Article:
2017 Reinhold Haart Piesporter Goldtropfchen Riesling Auslese Mosel (Previously $50)

SKU #1412479 93 points Robert Parker's Wine Advocate

 With 20% to 30% botrytis (what normally classifies for a Gold Capsule), the 2017 Goldtröpfchen Auslese displays a concentrated and refreshing botrytis-scented nose that needs some years to develop more finesse. On the palate, this is a lush, pretty powerful and creamy/slightly milky-textured Auslese with pronounced but well-integrated acidity. The 2017 needs quite a bit of time to gain more finesse and brightness. Tasted in April 2019. (SR) 93+  (6/2019)

K&L Notes

David Schildknecht writes: "For a long time, proprietor Theo Haart was almost the only grower properly showcasing the potential of the famous Goldtröpfchen (and also of the less familiar Domherr and Gräfenberg). He was best known for doing so with residually sweet Rieslings that endowed this site’s inherently colorful fruit with delicacy, refinement, energy and mineral complexity. But Haart, like many other Mosel growers, showed increasing interest in dry wines as the previous century drew to a close; and with son Johannes having come aboard in the new millennium, that interest has become keener. The younger Haart seems entirely convinced by the Grosses Gewächs model and prefers to see to it that his top dry-tasting wines are also legally trocken, although in my experience this occasionally comes at the price of some heat or exaggeration of piquant elements thanks to enhanced alcohol. For most of Theo Haart’s tenure at the helm, stainless steel was almost the exclusive vinificatory vessel, but a bit of wood has lately been reintroduced to the cellar. In the early 1990s, Haart began championing the once-famous Wintricher Ohligsberg, and more recently his acquisition and revival of the tiny Piesporter Kreuzwingert has further broadened the range of distinctive terroirs and wines on display at this address."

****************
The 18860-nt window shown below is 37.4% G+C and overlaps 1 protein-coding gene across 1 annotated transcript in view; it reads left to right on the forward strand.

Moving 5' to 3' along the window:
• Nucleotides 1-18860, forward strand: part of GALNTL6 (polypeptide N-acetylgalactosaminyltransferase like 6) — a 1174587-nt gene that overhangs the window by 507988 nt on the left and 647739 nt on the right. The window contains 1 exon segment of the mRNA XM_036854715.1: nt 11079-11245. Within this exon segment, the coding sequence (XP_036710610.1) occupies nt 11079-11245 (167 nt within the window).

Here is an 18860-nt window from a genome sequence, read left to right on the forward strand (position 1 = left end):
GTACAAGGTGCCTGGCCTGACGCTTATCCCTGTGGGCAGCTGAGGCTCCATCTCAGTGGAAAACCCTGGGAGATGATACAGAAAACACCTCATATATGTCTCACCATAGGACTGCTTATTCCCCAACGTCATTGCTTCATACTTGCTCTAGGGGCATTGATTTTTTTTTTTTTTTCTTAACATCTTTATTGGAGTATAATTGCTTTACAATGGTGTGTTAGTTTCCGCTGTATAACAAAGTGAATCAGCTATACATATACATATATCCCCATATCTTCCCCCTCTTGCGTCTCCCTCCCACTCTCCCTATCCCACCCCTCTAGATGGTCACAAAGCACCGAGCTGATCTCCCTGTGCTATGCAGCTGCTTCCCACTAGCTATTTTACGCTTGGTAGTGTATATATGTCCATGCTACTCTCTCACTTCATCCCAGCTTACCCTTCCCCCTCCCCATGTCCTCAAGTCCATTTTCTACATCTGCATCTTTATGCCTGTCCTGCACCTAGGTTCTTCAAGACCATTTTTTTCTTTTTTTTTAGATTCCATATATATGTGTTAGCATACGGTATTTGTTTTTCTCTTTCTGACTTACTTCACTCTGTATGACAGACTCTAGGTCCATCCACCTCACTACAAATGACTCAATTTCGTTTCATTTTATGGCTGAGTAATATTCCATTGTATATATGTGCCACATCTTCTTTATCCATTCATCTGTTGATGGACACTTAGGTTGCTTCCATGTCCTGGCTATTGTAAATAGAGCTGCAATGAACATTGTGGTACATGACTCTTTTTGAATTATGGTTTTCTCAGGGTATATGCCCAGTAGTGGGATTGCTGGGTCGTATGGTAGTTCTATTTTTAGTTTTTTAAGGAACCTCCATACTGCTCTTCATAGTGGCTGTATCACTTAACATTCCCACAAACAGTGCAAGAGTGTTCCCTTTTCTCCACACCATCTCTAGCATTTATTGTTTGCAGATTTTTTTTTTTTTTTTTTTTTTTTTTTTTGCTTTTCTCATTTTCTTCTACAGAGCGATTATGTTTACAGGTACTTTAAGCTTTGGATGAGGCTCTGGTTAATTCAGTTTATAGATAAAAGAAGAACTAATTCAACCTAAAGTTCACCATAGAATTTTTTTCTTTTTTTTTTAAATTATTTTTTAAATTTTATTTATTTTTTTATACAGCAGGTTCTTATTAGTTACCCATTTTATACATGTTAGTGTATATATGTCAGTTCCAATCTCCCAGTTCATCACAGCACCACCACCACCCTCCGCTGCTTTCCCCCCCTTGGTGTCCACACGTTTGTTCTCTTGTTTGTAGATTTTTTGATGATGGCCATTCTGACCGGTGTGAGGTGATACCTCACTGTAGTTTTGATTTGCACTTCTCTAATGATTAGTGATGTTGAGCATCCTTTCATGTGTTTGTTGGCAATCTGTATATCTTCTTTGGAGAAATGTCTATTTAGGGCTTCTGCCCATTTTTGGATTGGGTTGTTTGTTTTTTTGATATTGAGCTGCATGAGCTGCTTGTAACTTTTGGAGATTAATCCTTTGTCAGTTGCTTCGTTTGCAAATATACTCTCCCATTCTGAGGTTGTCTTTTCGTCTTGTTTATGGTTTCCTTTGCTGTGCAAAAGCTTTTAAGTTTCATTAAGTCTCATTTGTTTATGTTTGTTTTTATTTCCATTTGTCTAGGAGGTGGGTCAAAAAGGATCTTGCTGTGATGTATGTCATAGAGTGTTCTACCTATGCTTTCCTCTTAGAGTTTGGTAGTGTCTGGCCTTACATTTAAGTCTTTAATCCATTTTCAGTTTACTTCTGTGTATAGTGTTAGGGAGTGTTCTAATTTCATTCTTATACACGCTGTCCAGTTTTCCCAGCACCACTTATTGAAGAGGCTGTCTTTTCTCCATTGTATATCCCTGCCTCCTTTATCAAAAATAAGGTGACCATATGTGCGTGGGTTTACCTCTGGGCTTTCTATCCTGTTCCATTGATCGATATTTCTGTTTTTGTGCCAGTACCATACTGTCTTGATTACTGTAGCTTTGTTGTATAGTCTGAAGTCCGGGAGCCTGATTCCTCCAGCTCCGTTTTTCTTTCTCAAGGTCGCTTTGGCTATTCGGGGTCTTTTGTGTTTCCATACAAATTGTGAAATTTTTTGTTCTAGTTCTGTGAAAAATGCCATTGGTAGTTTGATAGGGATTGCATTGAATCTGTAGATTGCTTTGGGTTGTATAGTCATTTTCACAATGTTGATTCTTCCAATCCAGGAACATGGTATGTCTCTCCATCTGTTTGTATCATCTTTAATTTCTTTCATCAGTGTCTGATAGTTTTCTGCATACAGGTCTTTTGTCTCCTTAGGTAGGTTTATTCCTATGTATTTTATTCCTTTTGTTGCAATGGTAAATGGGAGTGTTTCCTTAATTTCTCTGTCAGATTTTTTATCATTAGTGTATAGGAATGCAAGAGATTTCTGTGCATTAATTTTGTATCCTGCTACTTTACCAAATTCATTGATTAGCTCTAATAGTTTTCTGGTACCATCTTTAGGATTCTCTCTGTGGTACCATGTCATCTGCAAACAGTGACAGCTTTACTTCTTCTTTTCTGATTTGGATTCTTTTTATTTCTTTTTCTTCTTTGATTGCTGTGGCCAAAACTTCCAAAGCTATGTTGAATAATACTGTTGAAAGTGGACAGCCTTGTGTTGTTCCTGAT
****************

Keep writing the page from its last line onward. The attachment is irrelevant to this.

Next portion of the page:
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Varietal:

Riesling

- While the rest of the world has often misappropriated the name--Welchriesling, Riesling Italico, Gray Riesling and Emerald Riesling are all names applied to varieties that are NOT Riesling--this exceptional German varietal has managed to maintain its identity. Perhaps its biggest claims to fame are its intoxicating perfume, often described as having honeyed stone fruit, herb, apple and citrus notes, and its incredible longevity - the wines lasting for decades. Aged Rieslings often take on a distinctive and alluring Petrol-like aroma. Within Germany, the grape seems to do best in the warming slate soils of the Mosel-Saar-Ruwer. Other German regions that turn out great Rieslings include Pfalz, Rheingau and Nahe. German Rieslings are made in a range of ripeness levels. The top wines are assigned Prädikat levels to describe their ripeness at harvest. These are: Kabinett, Spätlese, Auslese, Beerenauslese, Eiswein and Trockenbeerenauslese. Riesling has also achieved acclaim in France's Alsace, the only region in that country where the grape is officially permitted. Alsatian Rieslings are typically dry and wonderfully aromatic. Austrian Riesling is also steadily gaining praise and fine Riesling is also produced in Italy's Alto-Adige and Friuli, in Slovenia and much of Central and Eastern Europe. In the New World its stronghold is Australia, where it does best in the Eden and Clare Valleys. It is also planted in smaller amounts in New Zealand. In the US, winemakers are eschewing the syrupy sweet versions of the 1970s and 1980s, instead making elegant and balanced wines in both California and Washington State.
Country:

Germany

- Thanks to a recent string of excellent vintages and to the reemergence of Germany onto the international wine writing scene, this is a country that's hot, hot, hot! Germany is divided into 13 wine Region and produces a very wide variety of wine styles, from incredibly high-acid, dry wines to some of the sweetest, most unctuous concoctions on the planet and even a few surprisingly hearty reds. Most of the highest-quality wines are grown on steep banks along the rivers in these Region. Small vineyards are still mostly hand tended and picked, due to the difficult nature of mechanization on these slopes. White wine production accounts for nearly 80% of the total with Riesling being the most important varietal, though Muller-Thurgau is still more widely planted.
Sub-Region:

Mosel-Saar-Ruwer